Dedicated QA departments vs crowdsourced testing

By | May 28, 2015

The testing industry has been significantly shaken up by the rise of crowdsourced testing. It can be tremendously useful for some developers, but it’s not going to be suitable for every project. How do you weigh up the pros and cons of having a dedicated in-house QA department, versus engaging crowdsourced testers? That’s what we’re going to take a look at today.

Pros of in-house QA



You can hand-pick a skilled team that meets your needs when you have an in-house QA department, but that creates an HR overhead, and it can be difficult to take future projects into account when seeking skills today. Like most of the pros on our list, there’s usually another side that can be interpreted as a con.

  • Direct accountability – Your in-house team reports directly to you. You can guide them, teach them, and reprimand them when they get something wrong.
  • System knowledge – Working internally, it’s likely your QA department will amass specialist knowledge about your systems that may enable them to do a better job.
  • Relationships – Having established relationships makes communication easier, and generally serves as a shortcut to getting what you need from your testers.
  • Proximity – If a developer can’t reproduce a bug, they can call the tester to their desk and have them show it. Face-to-face communication is usually more effective and can be a real time-saver.


Pros of crowdsourced testing174320881

Crowdsourced testing offers a seemingly irresistible menu of potential advantages, but it’s not a panacea. To get maximum value, you really need the right circumstances.

  • Lower costs – You aren’t housing testers, you aren’t paying for their upkeep, and you aren’t paying them during downtime. In short, crowdsourced testing should work out cheaper, if you were to assign a cost to each defect discovered.
  • Scalability – You don’t need any testing for three months and then you want 200 testers working on your project for a month. Only crowdsourced testing can give you that kind of scalability.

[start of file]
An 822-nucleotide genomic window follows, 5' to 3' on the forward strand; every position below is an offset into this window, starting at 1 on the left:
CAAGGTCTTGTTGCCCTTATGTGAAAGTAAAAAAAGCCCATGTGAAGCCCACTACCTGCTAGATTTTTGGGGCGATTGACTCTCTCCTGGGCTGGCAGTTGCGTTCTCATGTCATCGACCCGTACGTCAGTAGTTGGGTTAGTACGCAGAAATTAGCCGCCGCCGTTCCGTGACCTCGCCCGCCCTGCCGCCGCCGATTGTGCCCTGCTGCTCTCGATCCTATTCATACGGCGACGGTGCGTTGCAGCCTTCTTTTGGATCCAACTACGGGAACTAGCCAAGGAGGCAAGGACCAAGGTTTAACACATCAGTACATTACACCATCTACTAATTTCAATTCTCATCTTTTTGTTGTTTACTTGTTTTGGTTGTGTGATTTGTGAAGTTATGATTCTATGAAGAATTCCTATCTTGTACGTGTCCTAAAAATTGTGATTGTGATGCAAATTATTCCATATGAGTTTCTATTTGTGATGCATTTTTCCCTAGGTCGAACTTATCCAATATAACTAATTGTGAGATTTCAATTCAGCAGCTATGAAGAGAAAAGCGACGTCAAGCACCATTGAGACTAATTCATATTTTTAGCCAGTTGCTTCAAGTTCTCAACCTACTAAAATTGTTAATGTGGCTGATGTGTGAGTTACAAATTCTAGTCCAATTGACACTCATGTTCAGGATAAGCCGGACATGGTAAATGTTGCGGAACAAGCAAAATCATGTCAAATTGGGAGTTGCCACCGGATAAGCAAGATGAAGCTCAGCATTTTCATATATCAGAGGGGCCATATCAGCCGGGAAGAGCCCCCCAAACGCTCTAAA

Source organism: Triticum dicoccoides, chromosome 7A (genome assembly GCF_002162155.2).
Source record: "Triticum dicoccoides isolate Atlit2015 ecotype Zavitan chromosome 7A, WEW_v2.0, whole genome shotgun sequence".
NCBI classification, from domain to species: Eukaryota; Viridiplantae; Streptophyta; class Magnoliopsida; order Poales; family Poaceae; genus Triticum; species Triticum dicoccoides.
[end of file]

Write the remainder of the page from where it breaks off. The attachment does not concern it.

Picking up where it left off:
• Round-the-clock – With global coverage, crowdsourced testing can provide true 24/7 testing when you need it. The alternative is outsourcing and a lot of overtime.
  • Diversity – You can find testers from different localities, different demographic groups, and with different set-ups in terms of their devices and environment. You could argue that crowdsourced testing is closer to testing in the wild, and provides a better emulation of end users.


Double-edged swords and other considerations

There are a lot of other considerations to weigh up and many of them are far from clear cut. You could argue that crowdsourced testers care less about your product. On the one hand that might lead to expectations that they won’t do such a thorough job, but with no vested interest they’re also more likely to give an honest opinion.

For some projects crowdsourcing will be considered a leak risk. If you have sensitive data to protect, or valuable IP, you may not feel comfortable going out of house.

Your own QA department will probably have set standards and a common technique. Crowdsourced testing is going to result in more variability in the quality of defect reports, but it could also lead to a more rounded picture of your software health because you have a wider set of different points of view.




There’s no right answer

We can’t unequivocally say that crowdsourced testing is better than having an in-house QA department, or vice versa. For small companies it makes a lot of sense, because a dedicated team will be prohibitively expensive, but larger organizations need to assess carefully. You really need to weigh up the requirements of your particular project.

It’s worth bearing in mind that you don’t necessarily need to choose. The best scenario will often be a small in-house team that can oversee crowdsourced testing resources when they’re needed. That way you can reap the benefits, and mitigate the risks.

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About Simon Hill

Simon is an experienced freelance technology journalist covering mobile technology, software, and videogames for a wide variety of clients in print and online. He regularly contributes to Digital Trends, Tech Radar, and Android Authority, and he ghostwrites for CEOs in the technology space. After completing a Masters in Scottish History at Edinburgh University, he began his career as a games tester, progressing to lead tester, game designer, and finally producer, before leaving the industry to write full time. He is passionate about the potential for good software and hardware to improve our lives, and strongly believes that thorough testing is a vital prerequisite for greatness.